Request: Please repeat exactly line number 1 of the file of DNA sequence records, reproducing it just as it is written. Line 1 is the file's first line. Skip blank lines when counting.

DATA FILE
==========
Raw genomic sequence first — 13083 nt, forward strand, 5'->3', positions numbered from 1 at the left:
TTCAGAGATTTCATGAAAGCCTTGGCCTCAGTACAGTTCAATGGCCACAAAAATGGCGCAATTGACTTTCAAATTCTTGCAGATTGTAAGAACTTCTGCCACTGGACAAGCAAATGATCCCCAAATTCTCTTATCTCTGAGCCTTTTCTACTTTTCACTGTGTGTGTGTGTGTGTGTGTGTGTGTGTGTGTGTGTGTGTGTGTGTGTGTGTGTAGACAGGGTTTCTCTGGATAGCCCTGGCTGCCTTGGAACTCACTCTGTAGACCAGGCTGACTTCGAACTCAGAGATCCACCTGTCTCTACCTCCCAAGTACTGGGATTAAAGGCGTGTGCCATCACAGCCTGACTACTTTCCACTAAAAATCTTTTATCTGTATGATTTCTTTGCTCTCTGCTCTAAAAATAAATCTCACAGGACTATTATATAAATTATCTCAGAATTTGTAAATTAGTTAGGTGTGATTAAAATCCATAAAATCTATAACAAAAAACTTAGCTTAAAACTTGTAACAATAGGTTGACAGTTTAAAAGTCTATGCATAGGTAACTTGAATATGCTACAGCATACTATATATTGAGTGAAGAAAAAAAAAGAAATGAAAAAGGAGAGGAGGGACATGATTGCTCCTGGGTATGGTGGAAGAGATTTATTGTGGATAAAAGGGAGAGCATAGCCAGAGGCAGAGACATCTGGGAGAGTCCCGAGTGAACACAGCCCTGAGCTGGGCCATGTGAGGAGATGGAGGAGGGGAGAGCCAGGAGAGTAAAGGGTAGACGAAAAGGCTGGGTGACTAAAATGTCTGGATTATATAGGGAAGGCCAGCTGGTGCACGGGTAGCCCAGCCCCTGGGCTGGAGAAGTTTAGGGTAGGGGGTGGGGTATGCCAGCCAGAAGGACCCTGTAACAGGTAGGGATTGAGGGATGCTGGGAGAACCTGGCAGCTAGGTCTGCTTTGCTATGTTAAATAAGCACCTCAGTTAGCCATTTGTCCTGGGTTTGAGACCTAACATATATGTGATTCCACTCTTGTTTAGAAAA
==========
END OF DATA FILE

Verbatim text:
Raw genomic sequence first — 13083 nt, forward strand, 5'->3', positions numbered from 1 at the left: